Memo to Jo Swinson: men have body image issues, too

The government's gender equality campaigns either ignore or stereotype men and boys.

Jo Swinson, the Lib Dem women's minister, has been making headlines this week after telling parents they shouldn't praise their daughters for their looks. Of course this wasn't the line she expected the media to take, the officially approved headline was "Government's Body Confidence Campaign celebrates success and welcomes new actions", but no one in the media was buying the spin.

There was a flurry of negative comments, most bizarrely from UKIP hopeful Janine Atkinson who launched into a lurid tirade about Tangoed orange women waddling down Britain's high streets, spilling out of their bras and leggings while merrily displaying their overweight midriffs to all and sundry.

It was a colourful reminder that when it comes to criticizing women’s appearance, some of the harshest critics are other women. Though in this case, most of the criticism was reserved for the quality of the Swinson’s advice and the very idea of politicians telling parents how to bring up their children.

Whatever the merits of her actions, a far more interesting question to consider is why is the campaign only focused on women and girls? According to the government’s own research, the issue of body confidence is linked to a broad range of weight-related problems. At one end of the scale, boosting someone’s body confidence can make it easier for people to shed a few kilos and become a healthier weight. At the other end, low body confidence is both a cause and an effect of eating disorders like anorexia, bulimia and binge eating.

When you look at the population as whole only 32 per cent of men and 41 per cent of women are considered to be a healthy weight. The majority of us are overweight (66 per cent for men and 57 per cent for women), while a small minority of us are underweight (2.2 per cent of men and 2.5 per cent of women). 

So if our sons are more likely to grow up to have unhealthy bodies, why are we only being advised to consider the way we parent our daughters? Body confidence is a gendered issue,  not in the sense that it only affects one gender, but in the sense that there are some gender differences in men’s and women‘s experience.

Teachers recently estimated that media portrayals of ideal body types in the media are reducing body confidence in both girls (78 per cent) and boys (51 per cent).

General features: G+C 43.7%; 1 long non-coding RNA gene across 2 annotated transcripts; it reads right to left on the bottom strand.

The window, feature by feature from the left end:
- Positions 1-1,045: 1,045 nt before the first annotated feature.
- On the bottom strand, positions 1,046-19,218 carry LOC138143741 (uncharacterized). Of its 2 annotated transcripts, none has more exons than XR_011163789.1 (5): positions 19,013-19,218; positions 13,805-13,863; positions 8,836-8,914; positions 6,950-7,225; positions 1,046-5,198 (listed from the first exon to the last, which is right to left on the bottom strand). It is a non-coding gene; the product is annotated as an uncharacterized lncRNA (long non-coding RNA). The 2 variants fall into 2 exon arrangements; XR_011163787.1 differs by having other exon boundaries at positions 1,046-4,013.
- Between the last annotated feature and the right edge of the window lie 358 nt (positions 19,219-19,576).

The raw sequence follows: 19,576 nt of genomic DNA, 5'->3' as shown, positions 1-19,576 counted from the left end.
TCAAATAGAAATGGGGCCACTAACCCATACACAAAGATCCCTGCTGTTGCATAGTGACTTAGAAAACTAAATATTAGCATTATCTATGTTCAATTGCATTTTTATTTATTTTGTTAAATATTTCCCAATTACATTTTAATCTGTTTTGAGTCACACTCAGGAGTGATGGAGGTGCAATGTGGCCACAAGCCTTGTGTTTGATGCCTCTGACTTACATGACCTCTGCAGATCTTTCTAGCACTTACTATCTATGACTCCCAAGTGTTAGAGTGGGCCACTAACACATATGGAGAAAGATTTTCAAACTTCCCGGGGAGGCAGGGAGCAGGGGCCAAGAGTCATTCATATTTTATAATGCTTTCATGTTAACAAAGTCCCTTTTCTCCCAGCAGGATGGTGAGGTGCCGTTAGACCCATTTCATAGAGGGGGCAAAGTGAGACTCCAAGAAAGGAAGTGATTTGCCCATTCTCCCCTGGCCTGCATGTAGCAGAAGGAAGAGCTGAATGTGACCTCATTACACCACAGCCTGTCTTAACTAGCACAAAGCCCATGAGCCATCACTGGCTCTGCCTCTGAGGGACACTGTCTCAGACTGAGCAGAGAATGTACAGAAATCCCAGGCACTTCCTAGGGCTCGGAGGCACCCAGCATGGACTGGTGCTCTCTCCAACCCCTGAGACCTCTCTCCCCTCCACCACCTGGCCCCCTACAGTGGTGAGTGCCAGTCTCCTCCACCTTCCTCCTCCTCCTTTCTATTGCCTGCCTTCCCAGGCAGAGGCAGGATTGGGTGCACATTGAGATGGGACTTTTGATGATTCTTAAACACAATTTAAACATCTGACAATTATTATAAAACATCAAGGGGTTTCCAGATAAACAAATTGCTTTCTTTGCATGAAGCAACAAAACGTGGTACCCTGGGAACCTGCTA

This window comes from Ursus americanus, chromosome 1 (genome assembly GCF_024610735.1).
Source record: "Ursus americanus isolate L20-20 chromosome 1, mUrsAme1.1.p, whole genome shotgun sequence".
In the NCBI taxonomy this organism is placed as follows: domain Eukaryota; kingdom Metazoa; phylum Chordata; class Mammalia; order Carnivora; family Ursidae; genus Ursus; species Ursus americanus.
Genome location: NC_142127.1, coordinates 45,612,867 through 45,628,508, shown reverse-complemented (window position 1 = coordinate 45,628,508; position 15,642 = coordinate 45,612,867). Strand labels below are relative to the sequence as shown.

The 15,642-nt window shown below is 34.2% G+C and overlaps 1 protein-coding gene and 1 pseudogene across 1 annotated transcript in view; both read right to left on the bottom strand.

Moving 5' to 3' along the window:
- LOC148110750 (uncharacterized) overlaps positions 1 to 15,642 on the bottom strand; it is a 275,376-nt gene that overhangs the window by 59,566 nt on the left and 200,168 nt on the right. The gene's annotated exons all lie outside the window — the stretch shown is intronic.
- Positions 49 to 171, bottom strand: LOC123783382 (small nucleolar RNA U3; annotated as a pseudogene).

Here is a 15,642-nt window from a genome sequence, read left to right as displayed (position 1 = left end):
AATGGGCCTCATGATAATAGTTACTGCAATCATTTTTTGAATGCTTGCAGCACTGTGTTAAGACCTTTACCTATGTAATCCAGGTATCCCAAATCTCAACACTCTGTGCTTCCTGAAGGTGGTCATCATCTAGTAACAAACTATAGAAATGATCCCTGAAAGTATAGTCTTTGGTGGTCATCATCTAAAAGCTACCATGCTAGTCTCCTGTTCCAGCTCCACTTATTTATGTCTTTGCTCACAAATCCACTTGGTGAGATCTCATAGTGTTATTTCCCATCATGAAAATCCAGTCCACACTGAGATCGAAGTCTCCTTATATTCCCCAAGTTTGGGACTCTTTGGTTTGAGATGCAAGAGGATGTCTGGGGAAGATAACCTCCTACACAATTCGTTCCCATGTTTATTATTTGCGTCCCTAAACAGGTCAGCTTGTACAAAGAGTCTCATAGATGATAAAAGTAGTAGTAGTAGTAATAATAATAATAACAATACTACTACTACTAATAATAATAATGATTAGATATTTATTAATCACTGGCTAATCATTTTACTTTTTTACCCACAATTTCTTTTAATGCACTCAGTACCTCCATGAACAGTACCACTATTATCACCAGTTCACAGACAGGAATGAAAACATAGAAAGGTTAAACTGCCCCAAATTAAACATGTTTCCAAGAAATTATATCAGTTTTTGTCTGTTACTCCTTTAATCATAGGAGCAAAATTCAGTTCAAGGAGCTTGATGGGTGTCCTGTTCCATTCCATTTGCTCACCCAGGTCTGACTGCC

The number of boys with eating disorders, which are sometimes linked to body confidence, is also on the rise. Some researchers say that men with a greater preference for traditional masculine roles are more likely to be fixated with bulking up, while men who display a greater adherence to traditional feminine roles are more likely to have slimming disorders like anorexia nervosa.

Our relationship with our bodies is often shaped by our gender. Men in general are known to underestimate their body weight, while women tend to overestimate. As a result we have overweight men convincing themselves their unhealthy fat is "all muscle" while healthy women convince themselves that they need to lose weight.

We could interpret this as men being overly confident about their bodies, but a more resourceful way to look at the problem is to consider that men are disassociated from their bodies and in denial about their physical wellbeing. 

We could interpret this as men being overly confident about their bodies, but a more resourceful way to look at the problem is to consider that men are disassociated from their bodies and in denial about their physical wellbeing. 

All gender equality work starts from the premise that women and girls are unequal. It’s a false premise as there are areas where men and boys in general are unequal (health, education, homelessness, suicide rates, criminal justice, parental rights etc) and areas where some groups of men are less equal than some groups of women. 

You can see this thinking at play in the way we tackle domestic violence, sexual violence, parental rights and now body confidence. Earlier this month, I was one of eight experts invited to spend an hour with the women’s minister to discuss how we could engage men, particularly fathers, in this campaign. We weren’t asked how we could address the fact that the majority of men are an unhealthy weight or what dads could do to help their sons.

These questions weren’t on the agenda because it’s women and girls that have problems, not men and boys. Our role in gender equality work, if we’re not deemed to be a risk, is to be a resource to women and children.

Behind the headlines, Swinson and her team have begun to distinguish how the cultural pressures to strive for a physical ideal can negatively impact some women and girls. They’re not just looking at obesity and eating disorders; they are considering the impact that low body confidence has on women’s educational outcomes, economic participation and social wellbeing.

They are trying to bring about a cultural shift in the way that women are impacted by idealised gender stereotypes. In the process, they are seeking to enforce an ideal stereotype of men’s role in the debate, as protectors of our families who need to be taught how to say the appropriate things to our partners and daughters.

There is a missed opportunity here to help men consider how the cultural pressure to be an ideal man is linked to our physical, mental and social wellbeing. Of course that shouldn’t be the job of the women’s minister, but in the absence of a men’s minister, it is little wonder that the Government Equalities Office keeps creating gender equality campaigns that either ignore or stereotype men and boys.

If we want to challenge limiting gender stereotypes, then we need to remember that gender equality isn’t just for girls.